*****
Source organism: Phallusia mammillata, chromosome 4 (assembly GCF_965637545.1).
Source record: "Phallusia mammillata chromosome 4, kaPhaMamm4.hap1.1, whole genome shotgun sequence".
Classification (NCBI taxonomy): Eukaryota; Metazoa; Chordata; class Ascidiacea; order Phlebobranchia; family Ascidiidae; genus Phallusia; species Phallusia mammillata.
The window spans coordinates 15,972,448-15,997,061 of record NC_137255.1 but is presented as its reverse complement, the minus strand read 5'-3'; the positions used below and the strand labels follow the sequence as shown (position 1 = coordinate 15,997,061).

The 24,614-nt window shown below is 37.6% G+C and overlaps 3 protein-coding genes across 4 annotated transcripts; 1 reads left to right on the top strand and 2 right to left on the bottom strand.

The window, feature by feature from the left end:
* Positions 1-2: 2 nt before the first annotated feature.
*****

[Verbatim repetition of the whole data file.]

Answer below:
Source organism: Phallusia mammillata, chromosome 4 (assembly GCF_965637545.1).
Source record: "Phallusia mammillata chromosome 4, kaPhaMamm4.hap1.1, whole genome shotgun sequence".
Classification (NCBI taxonomy): Eukaryota; Metazoa; Chordata; class Ascidiacea; order Phlebobranchia; family Ascidiidae; genus Phallusia; species Phallusia mammillata.
The window spans coordinates 15,972,448-15,997,061 of record NC_137255.1 but is presented as its reverse complement, the minus strand read 5'-3'; the positions used below and the strand labels follow the sequence as shown (position 1 = coordinate 15,997,061).

The 24,614-nt window shown below is 37.6% G+C and overlaps 3 protein-coding genes across 4 annotated transcripts; 1 reads left to right on the top strand and 2 right to left on the bottom strand.

The window, feature by feature from the left end:
* Positions 1-2: 2 nt before the first annotated feature.